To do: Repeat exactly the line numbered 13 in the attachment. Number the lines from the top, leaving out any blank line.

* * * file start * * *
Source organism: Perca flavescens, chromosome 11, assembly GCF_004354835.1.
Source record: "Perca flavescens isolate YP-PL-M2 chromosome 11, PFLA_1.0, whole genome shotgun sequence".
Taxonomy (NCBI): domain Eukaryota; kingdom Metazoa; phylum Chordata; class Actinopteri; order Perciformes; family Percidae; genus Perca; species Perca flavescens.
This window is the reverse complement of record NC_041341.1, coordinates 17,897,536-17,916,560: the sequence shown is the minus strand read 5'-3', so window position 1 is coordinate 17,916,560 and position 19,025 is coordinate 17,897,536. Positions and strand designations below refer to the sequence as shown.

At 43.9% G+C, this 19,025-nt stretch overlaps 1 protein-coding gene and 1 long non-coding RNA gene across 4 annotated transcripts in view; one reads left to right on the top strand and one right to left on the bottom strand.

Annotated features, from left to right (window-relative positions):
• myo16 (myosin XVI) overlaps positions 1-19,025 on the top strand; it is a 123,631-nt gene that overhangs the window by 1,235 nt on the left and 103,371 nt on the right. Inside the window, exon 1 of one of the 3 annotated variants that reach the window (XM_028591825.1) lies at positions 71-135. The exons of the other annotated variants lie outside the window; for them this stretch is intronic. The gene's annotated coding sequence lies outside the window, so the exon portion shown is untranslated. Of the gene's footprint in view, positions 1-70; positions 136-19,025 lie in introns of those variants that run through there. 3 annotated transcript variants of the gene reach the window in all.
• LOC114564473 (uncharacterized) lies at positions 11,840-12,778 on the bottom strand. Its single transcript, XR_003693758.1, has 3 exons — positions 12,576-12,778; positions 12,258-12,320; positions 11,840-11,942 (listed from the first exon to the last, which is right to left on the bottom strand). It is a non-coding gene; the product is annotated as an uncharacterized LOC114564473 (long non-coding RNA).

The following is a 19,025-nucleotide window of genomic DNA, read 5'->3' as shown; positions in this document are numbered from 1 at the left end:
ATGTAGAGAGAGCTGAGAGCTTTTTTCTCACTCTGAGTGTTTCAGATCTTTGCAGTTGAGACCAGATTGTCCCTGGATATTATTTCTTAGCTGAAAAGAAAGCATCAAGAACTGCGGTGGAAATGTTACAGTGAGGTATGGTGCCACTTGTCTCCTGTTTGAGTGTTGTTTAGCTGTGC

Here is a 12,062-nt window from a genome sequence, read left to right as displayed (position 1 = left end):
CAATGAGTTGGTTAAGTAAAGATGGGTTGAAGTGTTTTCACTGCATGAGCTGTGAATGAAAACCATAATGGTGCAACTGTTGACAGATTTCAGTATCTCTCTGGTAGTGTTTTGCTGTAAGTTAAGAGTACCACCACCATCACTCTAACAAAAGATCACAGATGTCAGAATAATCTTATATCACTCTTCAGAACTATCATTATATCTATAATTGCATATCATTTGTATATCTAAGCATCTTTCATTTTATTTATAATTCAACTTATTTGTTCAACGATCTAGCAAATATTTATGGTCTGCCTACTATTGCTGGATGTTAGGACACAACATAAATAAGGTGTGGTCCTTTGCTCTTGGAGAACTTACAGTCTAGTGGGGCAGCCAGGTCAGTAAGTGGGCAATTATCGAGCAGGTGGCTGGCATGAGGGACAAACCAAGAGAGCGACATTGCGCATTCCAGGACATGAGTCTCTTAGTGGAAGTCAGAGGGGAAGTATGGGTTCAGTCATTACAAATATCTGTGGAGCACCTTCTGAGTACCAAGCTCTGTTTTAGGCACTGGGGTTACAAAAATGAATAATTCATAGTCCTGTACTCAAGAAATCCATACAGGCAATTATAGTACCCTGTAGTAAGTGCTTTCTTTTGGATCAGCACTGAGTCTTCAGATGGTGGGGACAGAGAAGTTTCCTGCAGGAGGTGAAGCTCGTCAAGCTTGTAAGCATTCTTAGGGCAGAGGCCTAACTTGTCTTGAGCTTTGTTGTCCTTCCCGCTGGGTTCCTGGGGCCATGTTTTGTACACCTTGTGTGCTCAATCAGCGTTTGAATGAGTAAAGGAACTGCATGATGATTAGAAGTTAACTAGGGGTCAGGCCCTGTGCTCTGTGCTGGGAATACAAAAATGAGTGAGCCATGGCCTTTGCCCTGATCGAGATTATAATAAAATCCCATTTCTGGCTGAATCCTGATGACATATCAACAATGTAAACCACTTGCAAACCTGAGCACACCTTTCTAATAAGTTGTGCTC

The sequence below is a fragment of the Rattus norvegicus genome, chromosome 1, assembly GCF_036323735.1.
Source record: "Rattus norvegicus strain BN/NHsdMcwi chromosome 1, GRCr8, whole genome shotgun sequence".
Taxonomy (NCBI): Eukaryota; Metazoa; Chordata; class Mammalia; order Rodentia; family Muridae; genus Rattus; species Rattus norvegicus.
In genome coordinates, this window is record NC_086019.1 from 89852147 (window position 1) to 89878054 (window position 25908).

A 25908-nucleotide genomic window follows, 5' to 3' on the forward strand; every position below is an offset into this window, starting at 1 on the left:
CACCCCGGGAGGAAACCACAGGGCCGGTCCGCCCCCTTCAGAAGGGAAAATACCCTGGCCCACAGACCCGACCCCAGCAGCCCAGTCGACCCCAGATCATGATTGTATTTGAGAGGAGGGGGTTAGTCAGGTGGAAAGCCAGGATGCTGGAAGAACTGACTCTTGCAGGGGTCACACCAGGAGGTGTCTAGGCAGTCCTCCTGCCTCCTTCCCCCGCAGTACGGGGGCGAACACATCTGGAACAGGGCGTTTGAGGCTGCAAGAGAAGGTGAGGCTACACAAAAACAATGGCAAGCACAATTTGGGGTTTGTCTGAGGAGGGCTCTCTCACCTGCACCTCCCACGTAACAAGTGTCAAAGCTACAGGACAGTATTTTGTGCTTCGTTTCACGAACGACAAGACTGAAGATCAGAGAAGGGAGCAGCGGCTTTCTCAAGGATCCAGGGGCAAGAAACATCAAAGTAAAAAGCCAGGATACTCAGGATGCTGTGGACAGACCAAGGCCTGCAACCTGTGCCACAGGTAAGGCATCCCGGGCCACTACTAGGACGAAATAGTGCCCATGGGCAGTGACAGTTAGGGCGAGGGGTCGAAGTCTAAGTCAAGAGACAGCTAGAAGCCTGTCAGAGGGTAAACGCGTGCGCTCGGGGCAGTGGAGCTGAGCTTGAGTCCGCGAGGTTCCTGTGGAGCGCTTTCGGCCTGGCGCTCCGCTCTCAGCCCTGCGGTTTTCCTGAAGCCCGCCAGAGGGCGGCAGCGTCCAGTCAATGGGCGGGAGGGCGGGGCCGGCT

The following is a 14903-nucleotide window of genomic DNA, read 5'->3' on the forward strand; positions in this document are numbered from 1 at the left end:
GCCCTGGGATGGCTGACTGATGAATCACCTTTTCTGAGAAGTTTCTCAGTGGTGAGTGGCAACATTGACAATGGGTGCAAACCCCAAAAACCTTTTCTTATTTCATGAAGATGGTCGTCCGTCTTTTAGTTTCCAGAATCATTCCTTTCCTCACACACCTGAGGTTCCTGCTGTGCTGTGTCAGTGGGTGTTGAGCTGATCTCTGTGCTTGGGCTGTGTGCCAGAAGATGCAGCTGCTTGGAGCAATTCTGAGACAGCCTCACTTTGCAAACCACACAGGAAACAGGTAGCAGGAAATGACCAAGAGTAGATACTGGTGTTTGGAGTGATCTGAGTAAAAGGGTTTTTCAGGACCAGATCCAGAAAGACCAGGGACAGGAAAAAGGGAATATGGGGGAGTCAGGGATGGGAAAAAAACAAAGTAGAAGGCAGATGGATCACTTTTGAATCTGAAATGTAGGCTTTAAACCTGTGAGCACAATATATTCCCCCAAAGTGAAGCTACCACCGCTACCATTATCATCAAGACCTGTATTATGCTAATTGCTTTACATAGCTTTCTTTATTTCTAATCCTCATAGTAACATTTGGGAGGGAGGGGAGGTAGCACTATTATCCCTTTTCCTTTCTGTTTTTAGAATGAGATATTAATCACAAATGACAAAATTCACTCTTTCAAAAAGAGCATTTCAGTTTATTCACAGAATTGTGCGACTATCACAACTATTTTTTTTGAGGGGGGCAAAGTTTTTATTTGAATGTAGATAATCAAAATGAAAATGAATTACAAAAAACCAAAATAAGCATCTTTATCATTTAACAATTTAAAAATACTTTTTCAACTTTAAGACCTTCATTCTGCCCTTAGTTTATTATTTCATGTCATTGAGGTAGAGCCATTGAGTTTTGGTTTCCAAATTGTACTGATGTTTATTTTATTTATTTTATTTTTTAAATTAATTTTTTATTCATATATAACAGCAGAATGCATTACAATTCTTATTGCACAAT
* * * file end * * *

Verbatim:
The sequence below is a fragment of the Rattus norvegicus genome, chromosome 1, assembly GCF_036323735.1.